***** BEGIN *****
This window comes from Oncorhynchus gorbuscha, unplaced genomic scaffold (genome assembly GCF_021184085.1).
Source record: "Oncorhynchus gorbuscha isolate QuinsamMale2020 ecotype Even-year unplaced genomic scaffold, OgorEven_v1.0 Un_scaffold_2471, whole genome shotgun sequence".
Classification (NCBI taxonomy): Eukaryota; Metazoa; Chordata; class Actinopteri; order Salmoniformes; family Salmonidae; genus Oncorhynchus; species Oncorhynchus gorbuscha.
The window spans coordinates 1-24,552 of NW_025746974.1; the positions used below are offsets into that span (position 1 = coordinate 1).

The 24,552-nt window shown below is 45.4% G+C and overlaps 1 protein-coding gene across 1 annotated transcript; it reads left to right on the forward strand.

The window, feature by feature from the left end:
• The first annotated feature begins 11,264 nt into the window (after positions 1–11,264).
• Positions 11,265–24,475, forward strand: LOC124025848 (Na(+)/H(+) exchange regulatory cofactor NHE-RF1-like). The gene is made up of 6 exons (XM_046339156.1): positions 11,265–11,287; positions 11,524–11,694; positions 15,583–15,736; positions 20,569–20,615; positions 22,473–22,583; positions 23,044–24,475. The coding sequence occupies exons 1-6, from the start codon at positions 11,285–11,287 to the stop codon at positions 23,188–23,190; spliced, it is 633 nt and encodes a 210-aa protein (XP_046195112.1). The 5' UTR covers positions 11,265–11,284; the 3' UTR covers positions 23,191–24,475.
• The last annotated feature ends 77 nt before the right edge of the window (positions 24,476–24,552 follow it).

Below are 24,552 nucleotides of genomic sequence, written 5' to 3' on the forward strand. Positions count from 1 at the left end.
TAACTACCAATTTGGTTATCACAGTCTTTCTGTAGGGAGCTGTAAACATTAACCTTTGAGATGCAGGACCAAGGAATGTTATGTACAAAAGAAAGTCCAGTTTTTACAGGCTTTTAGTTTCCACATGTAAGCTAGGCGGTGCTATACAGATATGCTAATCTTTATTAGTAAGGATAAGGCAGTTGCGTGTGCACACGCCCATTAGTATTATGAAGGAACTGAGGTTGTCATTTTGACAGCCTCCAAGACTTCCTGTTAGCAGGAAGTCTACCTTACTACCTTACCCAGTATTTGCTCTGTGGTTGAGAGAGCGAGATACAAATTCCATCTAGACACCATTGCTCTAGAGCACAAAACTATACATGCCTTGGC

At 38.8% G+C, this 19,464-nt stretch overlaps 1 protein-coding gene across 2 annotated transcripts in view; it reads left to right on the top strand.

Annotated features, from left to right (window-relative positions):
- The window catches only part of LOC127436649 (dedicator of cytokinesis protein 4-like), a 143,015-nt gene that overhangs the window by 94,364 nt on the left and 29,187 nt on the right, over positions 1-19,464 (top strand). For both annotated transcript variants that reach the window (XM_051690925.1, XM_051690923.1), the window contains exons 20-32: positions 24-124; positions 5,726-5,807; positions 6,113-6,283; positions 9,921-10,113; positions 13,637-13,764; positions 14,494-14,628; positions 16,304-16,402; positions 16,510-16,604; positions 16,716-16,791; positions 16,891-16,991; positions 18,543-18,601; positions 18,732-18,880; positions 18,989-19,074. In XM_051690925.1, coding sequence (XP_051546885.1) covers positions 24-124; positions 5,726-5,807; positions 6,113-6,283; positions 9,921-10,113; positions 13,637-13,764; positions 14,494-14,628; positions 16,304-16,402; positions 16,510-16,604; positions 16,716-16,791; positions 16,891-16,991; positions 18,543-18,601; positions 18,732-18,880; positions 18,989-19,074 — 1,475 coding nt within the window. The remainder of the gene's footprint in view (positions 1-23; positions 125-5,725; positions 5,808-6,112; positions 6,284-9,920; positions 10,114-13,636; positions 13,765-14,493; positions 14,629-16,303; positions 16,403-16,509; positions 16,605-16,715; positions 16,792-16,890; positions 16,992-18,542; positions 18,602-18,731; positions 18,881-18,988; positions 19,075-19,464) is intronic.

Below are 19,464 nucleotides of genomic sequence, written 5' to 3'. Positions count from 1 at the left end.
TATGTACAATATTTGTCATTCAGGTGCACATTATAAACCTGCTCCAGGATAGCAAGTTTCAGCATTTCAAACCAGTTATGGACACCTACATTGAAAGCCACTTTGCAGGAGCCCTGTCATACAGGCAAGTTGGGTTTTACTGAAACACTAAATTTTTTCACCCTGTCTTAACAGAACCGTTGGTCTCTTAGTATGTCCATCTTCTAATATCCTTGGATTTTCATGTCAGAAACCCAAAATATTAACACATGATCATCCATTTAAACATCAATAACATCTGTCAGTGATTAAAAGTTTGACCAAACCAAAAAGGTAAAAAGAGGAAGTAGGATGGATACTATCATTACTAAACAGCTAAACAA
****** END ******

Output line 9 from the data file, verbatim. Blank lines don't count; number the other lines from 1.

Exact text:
• The last annotated feature ends 77 nt before the right edge of the window (positions 24,476–24,552 follow it).